Cardiac surgery is associated with significant postoperative pain. Common sources include surgical incision pain, pain associated with rib retraction, and pain from chest tubes and other perioperative appliances. Other potential causes include incomplete revascularization of the myocardium, sternal wires, epicardial pacing leads, and sternocostal and costovertebral pain from retraction.1
The surgical approach has an obvious impact on the severity of postoperative pain. For example, minimally invasive cardiac procedures may produce less overall tissue injury and result in less postoperative pain. Postoperative pain for midline sternotomy has often been described to be moderate, and patients’ anticipated pain level tends to be much greater than the actual pain they experience postoperatively.2 On the other hand, thoracotomy has been associated with a greater degree of both pain and functional limitation, due to the pain associated with breathing and coughing.3 Endoscopic vein graft harvesting has decreased the severity of postoperative leg pain, as well as the infection and wound dehiscence rate.4
Patient risk factors also play a role in the incidence and severity of postcardiac surgical pain, with younger patients (< 60 years old) and those with a higher New York Heart Association (NYHA) class incurring higher pain scores.5,6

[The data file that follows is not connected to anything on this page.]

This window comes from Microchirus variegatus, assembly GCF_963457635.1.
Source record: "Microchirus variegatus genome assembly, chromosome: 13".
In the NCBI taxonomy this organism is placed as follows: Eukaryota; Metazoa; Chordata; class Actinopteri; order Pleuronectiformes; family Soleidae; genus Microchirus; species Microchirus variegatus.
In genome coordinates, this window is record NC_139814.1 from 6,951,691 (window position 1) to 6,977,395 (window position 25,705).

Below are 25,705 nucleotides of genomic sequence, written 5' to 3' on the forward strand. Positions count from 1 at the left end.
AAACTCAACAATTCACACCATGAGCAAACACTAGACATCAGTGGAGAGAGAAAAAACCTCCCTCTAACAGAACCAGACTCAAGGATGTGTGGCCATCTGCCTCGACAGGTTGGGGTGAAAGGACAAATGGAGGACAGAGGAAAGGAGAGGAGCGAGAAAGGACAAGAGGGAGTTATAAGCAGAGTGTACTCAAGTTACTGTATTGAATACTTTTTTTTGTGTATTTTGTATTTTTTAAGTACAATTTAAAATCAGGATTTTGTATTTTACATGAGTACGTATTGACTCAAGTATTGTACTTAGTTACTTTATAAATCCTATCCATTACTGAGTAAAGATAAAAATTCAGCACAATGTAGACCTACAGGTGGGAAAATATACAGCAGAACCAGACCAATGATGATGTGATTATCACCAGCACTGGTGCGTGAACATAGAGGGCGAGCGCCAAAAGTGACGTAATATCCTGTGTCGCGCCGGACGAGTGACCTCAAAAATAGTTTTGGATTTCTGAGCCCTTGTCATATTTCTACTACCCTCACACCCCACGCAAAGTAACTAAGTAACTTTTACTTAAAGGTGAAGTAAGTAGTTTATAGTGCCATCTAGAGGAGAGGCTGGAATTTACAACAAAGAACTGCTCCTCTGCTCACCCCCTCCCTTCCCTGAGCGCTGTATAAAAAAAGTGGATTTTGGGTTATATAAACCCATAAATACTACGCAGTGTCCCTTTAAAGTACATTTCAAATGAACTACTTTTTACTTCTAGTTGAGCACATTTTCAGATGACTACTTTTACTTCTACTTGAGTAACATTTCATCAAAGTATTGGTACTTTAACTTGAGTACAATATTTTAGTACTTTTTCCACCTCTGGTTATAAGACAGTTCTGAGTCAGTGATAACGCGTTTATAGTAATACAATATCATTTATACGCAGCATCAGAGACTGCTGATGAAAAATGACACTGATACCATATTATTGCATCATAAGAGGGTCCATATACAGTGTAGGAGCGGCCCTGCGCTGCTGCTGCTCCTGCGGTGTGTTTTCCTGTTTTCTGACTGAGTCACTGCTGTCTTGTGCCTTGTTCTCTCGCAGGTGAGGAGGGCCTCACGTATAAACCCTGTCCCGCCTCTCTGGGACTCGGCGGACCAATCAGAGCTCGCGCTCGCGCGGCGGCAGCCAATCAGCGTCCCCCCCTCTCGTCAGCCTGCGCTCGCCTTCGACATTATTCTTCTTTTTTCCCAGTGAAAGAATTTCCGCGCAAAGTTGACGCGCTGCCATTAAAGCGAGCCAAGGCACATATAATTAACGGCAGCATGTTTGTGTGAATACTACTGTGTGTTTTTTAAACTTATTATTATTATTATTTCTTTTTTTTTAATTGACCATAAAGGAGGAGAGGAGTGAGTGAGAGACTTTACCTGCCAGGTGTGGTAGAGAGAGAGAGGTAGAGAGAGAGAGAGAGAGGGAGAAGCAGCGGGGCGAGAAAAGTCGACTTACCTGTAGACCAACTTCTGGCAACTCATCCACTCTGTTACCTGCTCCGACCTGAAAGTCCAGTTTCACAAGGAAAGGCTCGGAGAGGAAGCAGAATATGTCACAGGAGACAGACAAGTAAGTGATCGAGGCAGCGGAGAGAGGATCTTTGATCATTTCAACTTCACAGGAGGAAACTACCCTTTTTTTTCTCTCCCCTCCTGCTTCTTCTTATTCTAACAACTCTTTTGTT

WHAT ARE THE SYSTEMIC IMPLICATIONS OF PAIN IN THE CARDIAC SURGERY PATIENT?
In addition to the discomfort and suffering that postoperative pain accords, the central nervous system responds to the barrage of noxious afferent impulses with a cascade of neurohumoral responses that impair healing and recovery and promote poor clinical outcomes. This so-called stress response is an adaptive mechanism that serves to liberate fuel through catabolism for energy-dependent fight-or-flight activities, increase blood pressure and heart rate, and promote coagulopathy, inflammation, and immune suppression. This is initiated both through the trauma of the surgical procedure and, uniquely in the case of cardiac surgery, through the use of cardiopulmonary bypass.
Pathophysiologic changes include increased oxygen consumption and energy expenditure, increased secretion of adrenocorticotrophic hormone, cortisol, epinephrine, norepinephrine, insulin, and growth hormone, and decreased total tri-iodothyronine levels. Quantifiable metabolic consequences of these changes include hyperglycemia, hyperlactatemia, increased free fatty acid concentrations, hypokalemia, increased production of inflammatory cytokines, and increased consumption of complement and adhesion molecules. Cortisol levels can increase to more than 500% of baseline levels and remain elevated for several days.7 Particularly concerning is the rise in catecholamine levels, as these contribute to postoperative arrythmias.8
Effective attenuation of the entire stress response is not practically achievable, as the effect contributed by cardiopulmonary bypass is difficult to mitigate (see Chapter 17). However, management of postoperative pain is a factor within the anesthesiologist’s control. Control of pain by any means will aid in reducing the stress response, but because of the robust nature of the afferent impulses and the duration over which they are delivered to the central nervous system, treatment regimens must be aggressive to have an effect. Typically, this has required the use of multimodal therapies or the ...